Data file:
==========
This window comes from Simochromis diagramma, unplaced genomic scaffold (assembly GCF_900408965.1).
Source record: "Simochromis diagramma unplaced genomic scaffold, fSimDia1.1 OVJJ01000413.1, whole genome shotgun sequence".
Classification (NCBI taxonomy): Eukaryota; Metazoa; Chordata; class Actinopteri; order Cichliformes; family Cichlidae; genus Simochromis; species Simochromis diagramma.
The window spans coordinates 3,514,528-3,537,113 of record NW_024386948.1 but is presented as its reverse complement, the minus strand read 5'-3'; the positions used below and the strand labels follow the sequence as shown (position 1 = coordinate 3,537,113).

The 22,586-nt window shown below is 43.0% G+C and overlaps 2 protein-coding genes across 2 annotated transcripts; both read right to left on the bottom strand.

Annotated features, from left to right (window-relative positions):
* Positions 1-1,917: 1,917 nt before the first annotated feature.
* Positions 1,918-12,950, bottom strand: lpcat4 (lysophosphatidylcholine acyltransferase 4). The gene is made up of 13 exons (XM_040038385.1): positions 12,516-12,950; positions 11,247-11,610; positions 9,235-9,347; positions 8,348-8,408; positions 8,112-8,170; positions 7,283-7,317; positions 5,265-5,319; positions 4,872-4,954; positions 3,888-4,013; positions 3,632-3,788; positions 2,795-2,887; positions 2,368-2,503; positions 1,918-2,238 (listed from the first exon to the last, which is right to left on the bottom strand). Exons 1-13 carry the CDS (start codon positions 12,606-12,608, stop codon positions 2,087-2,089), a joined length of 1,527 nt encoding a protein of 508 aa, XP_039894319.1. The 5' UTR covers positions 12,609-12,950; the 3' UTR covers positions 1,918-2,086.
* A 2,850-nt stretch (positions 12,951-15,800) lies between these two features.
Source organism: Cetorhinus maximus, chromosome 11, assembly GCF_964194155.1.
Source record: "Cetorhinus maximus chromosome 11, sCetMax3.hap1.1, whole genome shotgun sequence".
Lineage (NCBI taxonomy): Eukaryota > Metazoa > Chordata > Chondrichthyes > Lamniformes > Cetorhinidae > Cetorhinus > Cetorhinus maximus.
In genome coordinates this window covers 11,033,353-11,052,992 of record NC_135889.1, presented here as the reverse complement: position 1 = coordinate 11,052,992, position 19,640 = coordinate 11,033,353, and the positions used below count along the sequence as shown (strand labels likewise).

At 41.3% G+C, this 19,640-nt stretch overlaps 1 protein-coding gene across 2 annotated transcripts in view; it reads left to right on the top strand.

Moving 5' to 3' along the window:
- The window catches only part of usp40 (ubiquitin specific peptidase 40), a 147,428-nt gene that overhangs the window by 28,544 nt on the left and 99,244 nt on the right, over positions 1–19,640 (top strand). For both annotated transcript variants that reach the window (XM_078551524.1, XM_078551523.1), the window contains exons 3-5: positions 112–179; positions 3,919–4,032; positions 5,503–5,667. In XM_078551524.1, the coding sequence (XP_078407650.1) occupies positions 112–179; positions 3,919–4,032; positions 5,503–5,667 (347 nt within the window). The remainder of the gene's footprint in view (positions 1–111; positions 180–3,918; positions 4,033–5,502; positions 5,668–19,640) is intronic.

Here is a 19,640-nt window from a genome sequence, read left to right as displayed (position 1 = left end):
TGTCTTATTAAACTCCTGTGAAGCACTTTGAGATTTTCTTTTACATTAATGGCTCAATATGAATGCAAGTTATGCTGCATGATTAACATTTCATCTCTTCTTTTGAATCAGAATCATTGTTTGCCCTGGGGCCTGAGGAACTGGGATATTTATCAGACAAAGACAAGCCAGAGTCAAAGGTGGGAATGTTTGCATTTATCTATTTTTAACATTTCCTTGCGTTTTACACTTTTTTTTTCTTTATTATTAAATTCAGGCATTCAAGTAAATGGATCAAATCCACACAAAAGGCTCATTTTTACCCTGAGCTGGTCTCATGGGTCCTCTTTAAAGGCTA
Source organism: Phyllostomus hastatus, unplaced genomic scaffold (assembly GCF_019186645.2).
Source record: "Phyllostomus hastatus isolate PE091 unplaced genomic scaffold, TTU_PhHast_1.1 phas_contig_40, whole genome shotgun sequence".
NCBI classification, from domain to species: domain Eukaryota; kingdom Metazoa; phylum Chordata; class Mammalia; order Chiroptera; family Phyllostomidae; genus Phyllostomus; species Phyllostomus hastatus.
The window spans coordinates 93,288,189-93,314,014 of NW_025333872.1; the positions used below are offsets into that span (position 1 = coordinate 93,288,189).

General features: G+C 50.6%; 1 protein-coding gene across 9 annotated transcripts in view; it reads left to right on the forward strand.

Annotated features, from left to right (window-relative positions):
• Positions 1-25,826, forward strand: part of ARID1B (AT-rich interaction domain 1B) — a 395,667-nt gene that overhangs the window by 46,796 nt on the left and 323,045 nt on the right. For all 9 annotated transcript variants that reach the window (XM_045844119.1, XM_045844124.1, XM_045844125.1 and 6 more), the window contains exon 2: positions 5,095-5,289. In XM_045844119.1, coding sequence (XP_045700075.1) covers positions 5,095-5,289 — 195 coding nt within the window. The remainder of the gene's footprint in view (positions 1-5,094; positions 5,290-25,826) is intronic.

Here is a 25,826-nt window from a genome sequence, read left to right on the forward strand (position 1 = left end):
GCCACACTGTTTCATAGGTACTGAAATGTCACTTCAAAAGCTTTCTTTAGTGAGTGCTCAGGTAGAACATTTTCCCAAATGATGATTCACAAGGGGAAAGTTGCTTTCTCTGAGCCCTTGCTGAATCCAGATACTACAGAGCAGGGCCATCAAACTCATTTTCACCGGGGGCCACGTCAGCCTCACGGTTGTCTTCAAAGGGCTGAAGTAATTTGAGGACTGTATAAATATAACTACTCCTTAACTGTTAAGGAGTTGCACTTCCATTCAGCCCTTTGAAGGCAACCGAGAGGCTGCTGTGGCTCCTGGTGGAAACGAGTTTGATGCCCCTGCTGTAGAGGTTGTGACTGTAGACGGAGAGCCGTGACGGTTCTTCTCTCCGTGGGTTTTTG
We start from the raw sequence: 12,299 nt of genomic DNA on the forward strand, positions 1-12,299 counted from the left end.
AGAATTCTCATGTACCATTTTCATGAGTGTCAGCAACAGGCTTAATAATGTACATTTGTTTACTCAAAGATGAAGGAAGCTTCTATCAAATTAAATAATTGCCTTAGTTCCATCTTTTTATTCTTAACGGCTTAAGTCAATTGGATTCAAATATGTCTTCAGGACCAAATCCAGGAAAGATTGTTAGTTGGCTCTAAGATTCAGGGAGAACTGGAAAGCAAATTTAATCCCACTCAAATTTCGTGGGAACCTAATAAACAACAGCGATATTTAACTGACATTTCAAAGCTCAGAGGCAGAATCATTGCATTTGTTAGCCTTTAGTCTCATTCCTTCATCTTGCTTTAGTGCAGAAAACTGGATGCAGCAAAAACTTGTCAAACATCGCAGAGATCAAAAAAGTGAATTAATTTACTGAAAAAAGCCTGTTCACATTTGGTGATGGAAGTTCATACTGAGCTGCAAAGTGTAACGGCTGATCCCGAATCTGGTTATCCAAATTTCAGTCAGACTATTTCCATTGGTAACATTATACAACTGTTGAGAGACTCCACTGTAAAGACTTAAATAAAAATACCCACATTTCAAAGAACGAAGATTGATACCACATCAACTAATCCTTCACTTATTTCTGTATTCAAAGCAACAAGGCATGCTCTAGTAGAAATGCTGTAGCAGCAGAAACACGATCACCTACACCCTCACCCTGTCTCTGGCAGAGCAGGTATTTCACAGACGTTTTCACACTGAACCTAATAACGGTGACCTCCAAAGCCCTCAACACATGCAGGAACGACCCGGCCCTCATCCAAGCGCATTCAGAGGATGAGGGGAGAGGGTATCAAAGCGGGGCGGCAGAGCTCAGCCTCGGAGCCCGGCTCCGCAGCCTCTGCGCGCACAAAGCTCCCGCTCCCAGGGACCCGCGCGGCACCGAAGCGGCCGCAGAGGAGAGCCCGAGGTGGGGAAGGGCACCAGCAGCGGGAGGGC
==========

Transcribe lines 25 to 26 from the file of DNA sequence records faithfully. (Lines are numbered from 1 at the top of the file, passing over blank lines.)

• Positions 1-25,826, forward strand: part of ARID1B (AT-rich interaction domain 1B) — a 395,667-nt gene that overhangs the window by 46,796 nt on the left and 323,045 nt on the right. For all 9 annotated transcript variants that reach the window (XM_045844119.1, XM_045844124.1, XM_045844125.1 and 6 more), the window contains exon 2: positions 5,095-5,289. In XM_045844119.1, coding sequence (XP_045700075.1) covers positions 5,095-5,289 — 195 coding nt within the window. The remainder of the gene's footprint in view (positions 1-5,094; positions 5,290-25,826) is intronic.

Here is a 25,826-nt window from a genome sequence, read left to right on the forward strand (position 1 = left end):